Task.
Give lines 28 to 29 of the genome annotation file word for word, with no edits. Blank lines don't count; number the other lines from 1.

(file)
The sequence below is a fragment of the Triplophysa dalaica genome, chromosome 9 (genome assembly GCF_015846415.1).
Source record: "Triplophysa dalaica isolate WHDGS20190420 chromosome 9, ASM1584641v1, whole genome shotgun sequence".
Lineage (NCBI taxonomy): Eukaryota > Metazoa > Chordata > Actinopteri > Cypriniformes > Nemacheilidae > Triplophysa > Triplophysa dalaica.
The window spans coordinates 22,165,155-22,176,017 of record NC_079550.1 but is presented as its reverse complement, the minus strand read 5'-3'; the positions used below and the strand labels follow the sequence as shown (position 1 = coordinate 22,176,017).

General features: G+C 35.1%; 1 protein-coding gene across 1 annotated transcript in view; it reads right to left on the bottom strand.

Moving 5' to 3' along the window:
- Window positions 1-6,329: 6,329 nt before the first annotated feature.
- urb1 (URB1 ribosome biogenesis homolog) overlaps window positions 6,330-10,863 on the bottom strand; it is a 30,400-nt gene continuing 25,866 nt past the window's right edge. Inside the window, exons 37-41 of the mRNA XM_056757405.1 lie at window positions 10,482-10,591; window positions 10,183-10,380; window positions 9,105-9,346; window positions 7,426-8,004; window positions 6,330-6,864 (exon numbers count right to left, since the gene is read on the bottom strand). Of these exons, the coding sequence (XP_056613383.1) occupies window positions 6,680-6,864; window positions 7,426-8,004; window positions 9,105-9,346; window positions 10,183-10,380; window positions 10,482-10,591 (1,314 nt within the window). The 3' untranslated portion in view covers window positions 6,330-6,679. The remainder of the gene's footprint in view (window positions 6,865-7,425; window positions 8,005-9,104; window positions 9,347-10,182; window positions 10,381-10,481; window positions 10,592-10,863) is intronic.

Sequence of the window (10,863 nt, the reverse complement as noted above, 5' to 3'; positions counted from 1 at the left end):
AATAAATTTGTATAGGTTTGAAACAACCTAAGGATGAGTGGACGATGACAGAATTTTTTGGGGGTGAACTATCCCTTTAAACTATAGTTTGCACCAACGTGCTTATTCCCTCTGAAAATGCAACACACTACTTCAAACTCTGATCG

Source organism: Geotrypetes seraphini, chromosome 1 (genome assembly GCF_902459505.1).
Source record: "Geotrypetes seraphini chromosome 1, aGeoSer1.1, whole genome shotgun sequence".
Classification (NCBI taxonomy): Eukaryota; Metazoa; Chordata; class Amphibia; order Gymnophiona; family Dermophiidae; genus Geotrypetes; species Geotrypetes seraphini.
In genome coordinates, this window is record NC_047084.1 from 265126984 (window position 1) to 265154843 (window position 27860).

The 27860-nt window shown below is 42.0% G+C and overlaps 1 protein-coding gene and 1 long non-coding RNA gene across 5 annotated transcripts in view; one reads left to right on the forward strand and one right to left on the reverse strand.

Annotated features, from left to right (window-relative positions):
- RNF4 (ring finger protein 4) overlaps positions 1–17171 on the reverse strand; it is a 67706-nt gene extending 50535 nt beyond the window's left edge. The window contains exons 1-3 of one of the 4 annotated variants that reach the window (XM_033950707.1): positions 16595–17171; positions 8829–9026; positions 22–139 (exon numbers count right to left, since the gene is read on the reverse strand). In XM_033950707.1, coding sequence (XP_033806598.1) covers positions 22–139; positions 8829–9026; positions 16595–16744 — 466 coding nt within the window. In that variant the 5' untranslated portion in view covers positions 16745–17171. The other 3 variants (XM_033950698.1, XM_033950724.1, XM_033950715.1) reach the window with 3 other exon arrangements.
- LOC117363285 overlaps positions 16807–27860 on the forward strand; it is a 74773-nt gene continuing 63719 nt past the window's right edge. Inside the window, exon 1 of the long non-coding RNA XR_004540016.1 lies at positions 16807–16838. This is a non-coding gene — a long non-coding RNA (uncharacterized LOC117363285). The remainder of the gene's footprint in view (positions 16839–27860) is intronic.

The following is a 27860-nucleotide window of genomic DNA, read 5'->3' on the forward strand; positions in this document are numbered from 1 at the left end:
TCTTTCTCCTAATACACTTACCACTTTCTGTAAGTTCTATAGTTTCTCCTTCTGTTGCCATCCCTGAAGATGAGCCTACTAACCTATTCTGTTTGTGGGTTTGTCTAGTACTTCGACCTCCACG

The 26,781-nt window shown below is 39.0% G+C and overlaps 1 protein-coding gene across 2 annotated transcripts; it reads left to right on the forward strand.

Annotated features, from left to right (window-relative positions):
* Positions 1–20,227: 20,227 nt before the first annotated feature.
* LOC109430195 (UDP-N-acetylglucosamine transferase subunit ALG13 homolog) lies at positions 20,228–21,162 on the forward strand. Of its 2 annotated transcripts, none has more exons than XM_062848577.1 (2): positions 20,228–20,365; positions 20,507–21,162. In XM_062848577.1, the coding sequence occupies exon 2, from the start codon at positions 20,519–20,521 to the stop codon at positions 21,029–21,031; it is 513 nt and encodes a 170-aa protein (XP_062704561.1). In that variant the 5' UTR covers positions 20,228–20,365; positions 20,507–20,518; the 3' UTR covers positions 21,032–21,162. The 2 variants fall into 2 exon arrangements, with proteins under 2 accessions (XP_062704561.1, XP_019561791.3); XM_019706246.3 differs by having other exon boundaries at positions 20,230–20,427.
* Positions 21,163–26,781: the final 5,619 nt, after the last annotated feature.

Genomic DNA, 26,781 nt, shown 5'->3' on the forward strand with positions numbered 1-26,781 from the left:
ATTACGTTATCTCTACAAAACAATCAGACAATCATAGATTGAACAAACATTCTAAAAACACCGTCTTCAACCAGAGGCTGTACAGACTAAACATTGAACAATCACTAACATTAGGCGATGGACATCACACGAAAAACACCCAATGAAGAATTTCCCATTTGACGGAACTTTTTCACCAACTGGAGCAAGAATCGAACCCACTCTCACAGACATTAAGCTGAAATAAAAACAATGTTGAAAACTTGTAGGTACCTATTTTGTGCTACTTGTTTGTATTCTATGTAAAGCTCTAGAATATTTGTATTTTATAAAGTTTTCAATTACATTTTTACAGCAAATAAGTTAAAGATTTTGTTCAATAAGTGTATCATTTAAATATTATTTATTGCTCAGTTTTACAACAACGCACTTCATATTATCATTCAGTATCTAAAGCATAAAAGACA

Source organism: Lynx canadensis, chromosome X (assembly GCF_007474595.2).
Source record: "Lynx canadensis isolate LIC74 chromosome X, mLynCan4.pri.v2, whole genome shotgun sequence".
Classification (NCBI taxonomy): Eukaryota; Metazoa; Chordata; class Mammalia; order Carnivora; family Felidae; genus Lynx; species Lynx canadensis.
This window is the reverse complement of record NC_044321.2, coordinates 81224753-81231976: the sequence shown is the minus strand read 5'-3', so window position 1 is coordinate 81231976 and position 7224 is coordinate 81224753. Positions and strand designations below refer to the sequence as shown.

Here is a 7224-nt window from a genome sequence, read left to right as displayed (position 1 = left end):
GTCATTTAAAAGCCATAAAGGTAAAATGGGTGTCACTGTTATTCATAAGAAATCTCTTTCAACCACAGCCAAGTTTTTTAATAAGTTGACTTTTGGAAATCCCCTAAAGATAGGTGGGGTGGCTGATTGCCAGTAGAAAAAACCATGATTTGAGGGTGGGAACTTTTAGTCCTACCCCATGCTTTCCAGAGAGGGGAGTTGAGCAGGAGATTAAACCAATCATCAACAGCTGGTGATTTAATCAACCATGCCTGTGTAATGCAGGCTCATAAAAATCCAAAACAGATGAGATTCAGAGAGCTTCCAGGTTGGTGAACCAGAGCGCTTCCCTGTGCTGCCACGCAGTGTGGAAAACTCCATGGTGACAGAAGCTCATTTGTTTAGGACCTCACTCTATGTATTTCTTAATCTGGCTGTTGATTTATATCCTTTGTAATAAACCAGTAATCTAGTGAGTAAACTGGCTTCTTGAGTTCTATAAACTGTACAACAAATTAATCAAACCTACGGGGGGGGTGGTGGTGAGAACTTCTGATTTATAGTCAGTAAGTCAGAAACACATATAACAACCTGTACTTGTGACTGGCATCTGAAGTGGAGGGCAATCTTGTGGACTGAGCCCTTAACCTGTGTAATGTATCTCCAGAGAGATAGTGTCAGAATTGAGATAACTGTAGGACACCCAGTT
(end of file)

Source organism: Lynx canadensis, chromosome X (assembly GCF_007474595.2).
Source record: "Lynx canadensis isolate LIC74 chromosome X, mLynCan4.pri.v2, whole genome shotgun sequence".